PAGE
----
TPP( Trans-Pacific Partnership), a pact branded as the world’s most ambitious free-trade agreement is nearly coming to end. Involving 12 Pacific Rim countries, including America, Japan and Canada, the Trans-Pacific Partnership represented roughly 40% of global GDP, and one-third of world trade. (Read in detail about TPP in this article: The Trans-Pacific Partnership Deal (TPP): Demystified)
US President-elect Donald Trump said that the US will quit the Trans-Pacific Partnership trade on his first day in the White house. He made the announcement in a video message giving a rough idea of what he plans to do first when he takes office in January. Mr Trump had called it a “horrible deal” while campaigning for the 2016 US presidential election. In pronouncing his intention this week to withdraw from it, he said it was “a potential disaster for our country”. Trump claims that it will hurt American workers and undercut US companies. He has a strong belief that the average American farmer and auto worker will lose out because labour is cheap in developing countries like Vietnam, and Malaysia.
As per the rules laid out in the Trans-Pacific Partnership, the agreement allows for a two-year ratification period in which at least six original member countries – representing 85% of the combined GDP (Gross Domestic Product) of the group – should approve the text for the agreement in order for it to be implemented. The US accounts for nearly 60% of the group’s GDP. With the US announcing its withdrawal, the Trans-Pacific Partnership agreement simply cannot enter into force even if all the remaining 11 member countries ratify the agreement. In simple terms, the Trans-Pacific Partnership , in its present form, is effectively dead.
|TPP MEMBER COUNTRIES NAME||TPP COUNTRIES GDP (Nominal)|
|1. UNITED STATES OF AMERICA||$18.56 trillion|
|2. AUSTRALIA||$1.2 trillion|
|3. BRUNEI||$17.060 billion|
|4. CANADA||$1.462 trillion|
|5. CHILE||$297.714 billion|
|6. JAPAN||$4.412 trillion|
|7. MALAYSIA||$375.633 billion|
|8. MEXICO||$1.283 trillion|
|9. NEW ZEALAND||$169.9 billion|
|10. PERU||$180.291 billion|
|11. SINGAPORE||$308.051 billion|
|12. VIETNAM||$214.750 billion|
However, according to some trade experts, it may be too soon to bury the Trans-Pacific Partnership . Of course, the agreement can possibly survive if the remaining 11 signatory countries drastically change the rules governing its entry into force.
The TPP (Trans-Pacific Partnership) commended as the “gold standard” of trade and investment agreements has gone through various criticisms too.
1. One of the most contentious issues is the incorporation of the investor-state dispute settlement mechanism which would allow foreign investors from TPP (Trans-Pacific Partnership) member states to bypass domestic courts in host states and sue a host state through international arbitration proceedings. In short, investors can sue the government of TPP member states, while a government cannot sue investors.
2. It was also labelled as a secretive, multinational trade agreement that threatened to increase the clout of restrictive intellectual property (IP) laws across many countries and rewrite international rules on its enforcement.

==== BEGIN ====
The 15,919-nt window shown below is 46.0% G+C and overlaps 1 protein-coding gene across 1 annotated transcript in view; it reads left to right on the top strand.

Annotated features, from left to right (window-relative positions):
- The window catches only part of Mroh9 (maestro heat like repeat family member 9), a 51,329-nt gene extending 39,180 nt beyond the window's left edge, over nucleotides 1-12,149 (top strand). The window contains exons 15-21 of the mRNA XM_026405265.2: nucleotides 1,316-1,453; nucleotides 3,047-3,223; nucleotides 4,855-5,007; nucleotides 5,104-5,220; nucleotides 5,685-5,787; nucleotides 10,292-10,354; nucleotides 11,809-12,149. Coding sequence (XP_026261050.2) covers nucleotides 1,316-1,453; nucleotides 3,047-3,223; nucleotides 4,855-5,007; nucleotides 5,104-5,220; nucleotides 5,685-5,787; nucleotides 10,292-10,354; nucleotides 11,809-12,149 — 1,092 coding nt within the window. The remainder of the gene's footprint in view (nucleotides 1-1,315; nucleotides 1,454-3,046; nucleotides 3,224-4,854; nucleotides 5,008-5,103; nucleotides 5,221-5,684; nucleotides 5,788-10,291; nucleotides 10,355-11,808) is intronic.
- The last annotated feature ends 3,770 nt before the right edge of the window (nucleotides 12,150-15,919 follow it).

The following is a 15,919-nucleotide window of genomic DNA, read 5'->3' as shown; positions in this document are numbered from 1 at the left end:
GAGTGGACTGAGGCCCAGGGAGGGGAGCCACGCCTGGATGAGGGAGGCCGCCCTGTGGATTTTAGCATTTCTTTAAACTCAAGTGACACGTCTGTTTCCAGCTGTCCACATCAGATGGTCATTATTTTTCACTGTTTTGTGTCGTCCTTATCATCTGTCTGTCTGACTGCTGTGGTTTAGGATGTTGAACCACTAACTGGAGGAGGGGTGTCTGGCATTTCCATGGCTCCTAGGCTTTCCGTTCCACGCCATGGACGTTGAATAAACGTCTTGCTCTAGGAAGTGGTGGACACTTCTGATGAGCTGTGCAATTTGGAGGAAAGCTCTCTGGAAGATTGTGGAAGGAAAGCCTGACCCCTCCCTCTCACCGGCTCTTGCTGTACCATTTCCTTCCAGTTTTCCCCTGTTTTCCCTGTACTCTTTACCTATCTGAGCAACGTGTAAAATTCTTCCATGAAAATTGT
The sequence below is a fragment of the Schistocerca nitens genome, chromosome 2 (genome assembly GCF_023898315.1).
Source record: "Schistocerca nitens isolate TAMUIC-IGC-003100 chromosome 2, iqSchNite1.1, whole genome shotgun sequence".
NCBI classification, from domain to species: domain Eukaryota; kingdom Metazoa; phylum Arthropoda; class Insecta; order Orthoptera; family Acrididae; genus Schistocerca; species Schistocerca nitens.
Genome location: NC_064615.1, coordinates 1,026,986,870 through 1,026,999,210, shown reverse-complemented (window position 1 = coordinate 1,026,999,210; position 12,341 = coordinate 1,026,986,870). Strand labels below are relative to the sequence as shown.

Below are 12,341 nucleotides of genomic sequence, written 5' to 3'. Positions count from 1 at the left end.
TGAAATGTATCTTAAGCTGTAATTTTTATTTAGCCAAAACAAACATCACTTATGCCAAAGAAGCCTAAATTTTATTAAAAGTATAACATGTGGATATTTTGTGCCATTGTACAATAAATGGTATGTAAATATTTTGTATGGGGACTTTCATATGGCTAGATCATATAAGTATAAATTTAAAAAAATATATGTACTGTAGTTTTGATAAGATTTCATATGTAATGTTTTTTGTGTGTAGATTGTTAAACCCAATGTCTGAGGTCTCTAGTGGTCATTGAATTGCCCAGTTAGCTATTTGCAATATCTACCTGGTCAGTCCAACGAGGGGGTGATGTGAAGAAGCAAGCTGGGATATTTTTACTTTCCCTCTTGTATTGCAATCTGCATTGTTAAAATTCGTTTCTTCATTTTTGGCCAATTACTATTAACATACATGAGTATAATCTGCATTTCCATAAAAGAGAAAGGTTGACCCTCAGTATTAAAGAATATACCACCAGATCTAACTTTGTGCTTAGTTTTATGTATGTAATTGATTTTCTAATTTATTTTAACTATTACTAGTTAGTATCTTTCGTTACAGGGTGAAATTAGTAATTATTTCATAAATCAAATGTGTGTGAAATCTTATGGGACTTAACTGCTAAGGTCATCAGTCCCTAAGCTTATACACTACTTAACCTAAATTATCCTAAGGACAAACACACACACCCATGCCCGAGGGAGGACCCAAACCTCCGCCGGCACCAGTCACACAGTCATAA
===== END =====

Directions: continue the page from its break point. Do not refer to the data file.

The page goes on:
Implications of America withdrawing from Trans Pacific Partnership on India-
Considering that Trump does not go back on his decision, India stands to benefit in an umpteen number of ways if TPP (Trans-Pacific Partnership) does not materialise. Here are a few of them:-
1. Strengthening of Regional Comprehensive Economic Partnership : The RCEP( Regional Comprehensive Economic Partnership) is a proposed trade deal between the 10 countries of the ASEAN (Association of Southeast Asian Nations) and the six other countries including Australia, China, India, Japan, South Korea and New Zealand with which ASEAN has existing Free Trade agreements.
There has been pressure on India to conform to stricter standards of labour, intellectual property rights and investment. Countries participating in the Trans-Pacific Partnership and Regional Comprehensive Economic Partnership Trade deals had been arguing in favour of it. India, however, has been opposed to such unwelcomed demands.
In many important ways, the forthcoming collapse of the Trans-Pacific Partnership has eased the pressure on India – which is not supportive of the RCEP’s ambitious agenda on inflexible IPRs (Intellectual Property Rights) laws, investment policy and zero tariffs due to the potentially negative impact it could have on local Indian producers and businesses.
2. The flow of goods, services and investments among the partners will cut down. This will pave the way for India’s traditional market. The Trans-Pacific Partnership positioned textile manufacturer Vietnam and information technology outsourcing powerhouse the Philippines in a favourable position to get access to the high-value
India’s domestic textile industry has been continuously eclipsed by nations like Bangladesh and Vietnam with cheaper production costs and aggressive marketing. “Of India’s $40-billion of textile export, $9 billion goes to the US. If Vietnam gets greater market access, this figure will see a decline of $2-3 billion,” says economist Atul Mishra from the Confederation of Indian Textile Industry.
3. It is conspicuous that the United States is moving towards bilateralism giving India to engage in a more attentive manner on a case-by-case basis.
Also, there are chances that the United States will go for WTO (World Trade Organization) route for multilateral trades, of which India is a staunch supporter.
Overall, the Trans-Pacific Partnership minus the United States of America will be beneficial to the RCEP ( Regional Comprehensive Economic Partnership) agreement, as it will gain increased prominence, leading to increased safeguarding of Indian interests concerning trade in goods and services sector.